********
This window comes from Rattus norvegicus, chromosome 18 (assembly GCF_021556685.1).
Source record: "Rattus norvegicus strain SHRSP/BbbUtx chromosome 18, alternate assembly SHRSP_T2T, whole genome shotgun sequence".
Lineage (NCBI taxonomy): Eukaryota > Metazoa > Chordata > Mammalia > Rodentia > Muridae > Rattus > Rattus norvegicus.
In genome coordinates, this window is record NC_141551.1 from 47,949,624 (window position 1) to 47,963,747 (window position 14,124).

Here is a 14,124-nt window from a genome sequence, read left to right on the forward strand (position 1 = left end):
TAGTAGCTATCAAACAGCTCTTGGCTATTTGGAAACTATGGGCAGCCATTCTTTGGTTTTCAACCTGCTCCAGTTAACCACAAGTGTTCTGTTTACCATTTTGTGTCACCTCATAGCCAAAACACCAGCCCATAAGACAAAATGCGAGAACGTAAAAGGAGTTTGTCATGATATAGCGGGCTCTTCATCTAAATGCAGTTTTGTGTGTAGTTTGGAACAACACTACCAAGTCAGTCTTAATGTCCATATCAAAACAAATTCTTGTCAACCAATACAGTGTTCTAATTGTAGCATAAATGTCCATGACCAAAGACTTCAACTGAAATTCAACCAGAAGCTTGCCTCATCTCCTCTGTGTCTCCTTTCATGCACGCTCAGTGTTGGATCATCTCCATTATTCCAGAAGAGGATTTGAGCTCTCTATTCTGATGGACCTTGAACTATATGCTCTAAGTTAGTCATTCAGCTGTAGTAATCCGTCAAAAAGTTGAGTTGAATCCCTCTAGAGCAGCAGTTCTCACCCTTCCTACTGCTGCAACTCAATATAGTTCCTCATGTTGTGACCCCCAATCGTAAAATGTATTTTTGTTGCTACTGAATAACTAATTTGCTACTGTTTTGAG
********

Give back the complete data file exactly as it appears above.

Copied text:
This window comes from Rattus norvegicus, chromosome 18 (assembly GCF_021556685.1).
Source record: "Rattus norvegicus strain SHRSP/BbbUtx chromosome 18, alternate assembly SHRSP_T2T, whole genome shotgun sequence".
Lineage (NCBI taxonomy): Eukaryota > Metazoa > Chordata > Mammalia > Rodentia > Muridae > Rattus > Rattus norvegicus.
In genome coordinates, this window is record NC_141551.1 from 47,949,624 (window position 1) to 47,963,747 (window position 14,124).

Here is a 14,124-nt window from a genome sequence, read left to right on the forward strand (position 1 = left end):
TAGTAGCTATCAAACAGCTCTTGGCTATTTGGAAACTATGGGCAGCCATTCTTTGGTTTTCAACCTGCTCCAGTTAACCACAAGTGTTCTGTTTACCATTTTGTGTCACCTCATAGCCAAAACACCAGCCCATAAGACAAAATGCGAGAACGTAAAAGGAGTTTGTCATGATATAGCGGGCTCTTCATCTAAATGCAGTTTTGTGTGTAGTTTGGAACAACACTACCAAGTCAGTCTTAATGTCCATATCAAAACAAATTCTTGTCAACCAATACAGTGTTCTAATTGTAGCATAAATGTCCATGACCAAAGACTTCAACTGAAATTCAACCAGAAGCTTGCCTCATCTCCTCTGTGTCTCCTTTCATGCACGCTCAGTGTTGGATCATCTCCATTATTCCAGAAGAGGATTTGAGCTCTCTATTCTGATGGACCTTGAACTATATGCTCTAAGTTAGTCATTCAGCTGTAGTAATCCGTCAAAAAGTTGAGTTGAATCCCTCTAGAGCAGCAGTTCTCACCCTTCCTACTGCTGCAACTCAATATAGTTCCTCATGTTGTGACCCCCAATCGTAAAATGTATTTTTGTTGCTACTGAATAACTAATTTGCTACTGTTTTGAG